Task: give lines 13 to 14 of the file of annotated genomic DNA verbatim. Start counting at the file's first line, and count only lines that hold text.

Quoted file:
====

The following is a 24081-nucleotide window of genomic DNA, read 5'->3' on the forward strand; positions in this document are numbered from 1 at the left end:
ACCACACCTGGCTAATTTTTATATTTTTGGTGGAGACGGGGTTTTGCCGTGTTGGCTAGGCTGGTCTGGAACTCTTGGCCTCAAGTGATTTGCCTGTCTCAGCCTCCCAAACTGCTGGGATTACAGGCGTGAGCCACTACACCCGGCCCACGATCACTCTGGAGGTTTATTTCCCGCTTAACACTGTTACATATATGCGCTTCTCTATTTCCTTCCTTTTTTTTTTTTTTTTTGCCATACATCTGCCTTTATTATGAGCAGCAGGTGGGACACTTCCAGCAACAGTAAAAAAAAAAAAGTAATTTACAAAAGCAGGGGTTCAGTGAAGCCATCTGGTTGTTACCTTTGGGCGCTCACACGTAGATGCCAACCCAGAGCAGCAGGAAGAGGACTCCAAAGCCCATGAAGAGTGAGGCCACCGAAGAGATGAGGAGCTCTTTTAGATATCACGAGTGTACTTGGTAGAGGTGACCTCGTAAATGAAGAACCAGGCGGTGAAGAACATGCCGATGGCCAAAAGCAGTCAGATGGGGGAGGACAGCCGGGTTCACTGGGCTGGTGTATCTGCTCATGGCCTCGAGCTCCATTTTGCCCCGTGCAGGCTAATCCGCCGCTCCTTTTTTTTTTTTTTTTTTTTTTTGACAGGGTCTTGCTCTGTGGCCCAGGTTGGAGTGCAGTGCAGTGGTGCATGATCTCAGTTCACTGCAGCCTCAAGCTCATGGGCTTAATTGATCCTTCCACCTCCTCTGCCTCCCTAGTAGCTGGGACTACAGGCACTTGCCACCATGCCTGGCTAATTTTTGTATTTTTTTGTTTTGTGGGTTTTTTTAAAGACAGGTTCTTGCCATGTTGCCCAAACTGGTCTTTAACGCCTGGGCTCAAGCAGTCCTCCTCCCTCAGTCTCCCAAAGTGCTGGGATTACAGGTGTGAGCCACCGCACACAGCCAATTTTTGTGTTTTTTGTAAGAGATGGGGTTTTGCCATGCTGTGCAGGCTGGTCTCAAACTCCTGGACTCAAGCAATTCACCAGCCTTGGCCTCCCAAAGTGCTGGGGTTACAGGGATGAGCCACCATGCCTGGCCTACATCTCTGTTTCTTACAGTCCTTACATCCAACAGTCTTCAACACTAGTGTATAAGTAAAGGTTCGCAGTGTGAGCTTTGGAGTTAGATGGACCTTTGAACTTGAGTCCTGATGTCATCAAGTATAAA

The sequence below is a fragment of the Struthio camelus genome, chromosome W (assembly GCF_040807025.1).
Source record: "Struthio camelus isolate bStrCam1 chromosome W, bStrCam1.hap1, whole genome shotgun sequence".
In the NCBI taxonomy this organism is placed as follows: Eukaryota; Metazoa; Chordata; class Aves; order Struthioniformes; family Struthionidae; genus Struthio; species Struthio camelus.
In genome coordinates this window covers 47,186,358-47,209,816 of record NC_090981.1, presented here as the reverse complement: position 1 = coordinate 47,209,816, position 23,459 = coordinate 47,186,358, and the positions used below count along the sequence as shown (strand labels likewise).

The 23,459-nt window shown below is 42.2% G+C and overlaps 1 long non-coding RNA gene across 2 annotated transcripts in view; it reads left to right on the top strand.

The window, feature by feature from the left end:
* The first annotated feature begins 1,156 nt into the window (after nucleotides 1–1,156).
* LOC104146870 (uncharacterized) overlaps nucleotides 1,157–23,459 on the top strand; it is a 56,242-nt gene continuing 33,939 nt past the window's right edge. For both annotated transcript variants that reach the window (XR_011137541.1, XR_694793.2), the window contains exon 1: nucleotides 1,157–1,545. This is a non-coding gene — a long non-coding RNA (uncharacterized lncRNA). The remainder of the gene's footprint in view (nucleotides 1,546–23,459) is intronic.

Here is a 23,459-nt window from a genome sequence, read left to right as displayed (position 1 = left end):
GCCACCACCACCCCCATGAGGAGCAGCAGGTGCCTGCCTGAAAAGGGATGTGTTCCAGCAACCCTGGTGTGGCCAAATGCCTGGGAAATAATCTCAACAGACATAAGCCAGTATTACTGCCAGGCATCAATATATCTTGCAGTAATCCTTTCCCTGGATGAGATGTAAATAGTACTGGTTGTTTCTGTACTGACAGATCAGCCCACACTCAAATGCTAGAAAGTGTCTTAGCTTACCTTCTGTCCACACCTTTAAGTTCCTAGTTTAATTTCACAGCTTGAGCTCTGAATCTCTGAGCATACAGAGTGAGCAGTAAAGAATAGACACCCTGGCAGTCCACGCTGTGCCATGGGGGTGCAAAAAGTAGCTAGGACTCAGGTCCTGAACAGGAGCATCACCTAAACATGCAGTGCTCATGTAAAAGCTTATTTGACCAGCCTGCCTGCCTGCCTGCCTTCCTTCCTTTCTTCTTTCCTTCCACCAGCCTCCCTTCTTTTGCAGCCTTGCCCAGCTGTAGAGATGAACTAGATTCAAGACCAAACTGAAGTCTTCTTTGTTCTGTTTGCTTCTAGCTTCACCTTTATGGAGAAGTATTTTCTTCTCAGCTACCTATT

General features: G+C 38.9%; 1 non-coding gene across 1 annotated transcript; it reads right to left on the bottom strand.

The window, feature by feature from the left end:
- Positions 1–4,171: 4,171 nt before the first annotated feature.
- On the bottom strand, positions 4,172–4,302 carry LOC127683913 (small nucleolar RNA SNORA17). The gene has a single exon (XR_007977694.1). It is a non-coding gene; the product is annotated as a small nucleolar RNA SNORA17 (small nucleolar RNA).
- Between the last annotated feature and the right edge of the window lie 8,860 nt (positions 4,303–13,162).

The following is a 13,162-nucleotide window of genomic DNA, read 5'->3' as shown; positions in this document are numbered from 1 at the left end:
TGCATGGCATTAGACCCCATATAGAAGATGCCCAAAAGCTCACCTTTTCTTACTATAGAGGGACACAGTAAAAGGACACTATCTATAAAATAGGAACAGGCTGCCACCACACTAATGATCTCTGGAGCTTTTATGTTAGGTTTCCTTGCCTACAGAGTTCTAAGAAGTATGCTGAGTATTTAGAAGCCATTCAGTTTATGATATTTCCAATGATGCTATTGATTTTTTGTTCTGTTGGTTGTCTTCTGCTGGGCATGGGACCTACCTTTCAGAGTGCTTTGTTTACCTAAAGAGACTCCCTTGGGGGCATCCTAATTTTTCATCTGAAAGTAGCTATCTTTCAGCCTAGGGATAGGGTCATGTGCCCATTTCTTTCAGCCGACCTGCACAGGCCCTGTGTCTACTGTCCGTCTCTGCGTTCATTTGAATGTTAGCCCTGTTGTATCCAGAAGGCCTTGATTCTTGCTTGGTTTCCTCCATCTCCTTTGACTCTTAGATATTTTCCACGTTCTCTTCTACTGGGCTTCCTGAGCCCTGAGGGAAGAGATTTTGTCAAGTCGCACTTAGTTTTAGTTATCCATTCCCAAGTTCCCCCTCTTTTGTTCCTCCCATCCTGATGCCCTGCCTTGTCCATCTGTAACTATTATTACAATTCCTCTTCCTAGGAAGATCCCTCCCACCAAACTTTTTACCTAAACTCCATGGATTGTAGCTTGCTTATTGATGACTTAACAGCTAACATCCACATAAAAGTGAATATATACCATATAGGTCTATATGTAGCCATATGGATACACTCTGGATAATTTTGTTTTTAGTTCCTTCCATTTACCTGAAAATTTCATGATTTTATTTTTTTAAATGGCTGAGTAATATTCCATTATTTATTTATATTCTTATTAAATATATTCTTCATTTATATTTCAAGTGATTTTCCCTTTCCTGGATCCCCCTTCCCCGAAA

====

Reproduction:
General features: G+C 38.9%; 1 non-coding gene across 1 annotated transcript; it reads right to left on the bottom strand.

The window, feature by feature from the left end: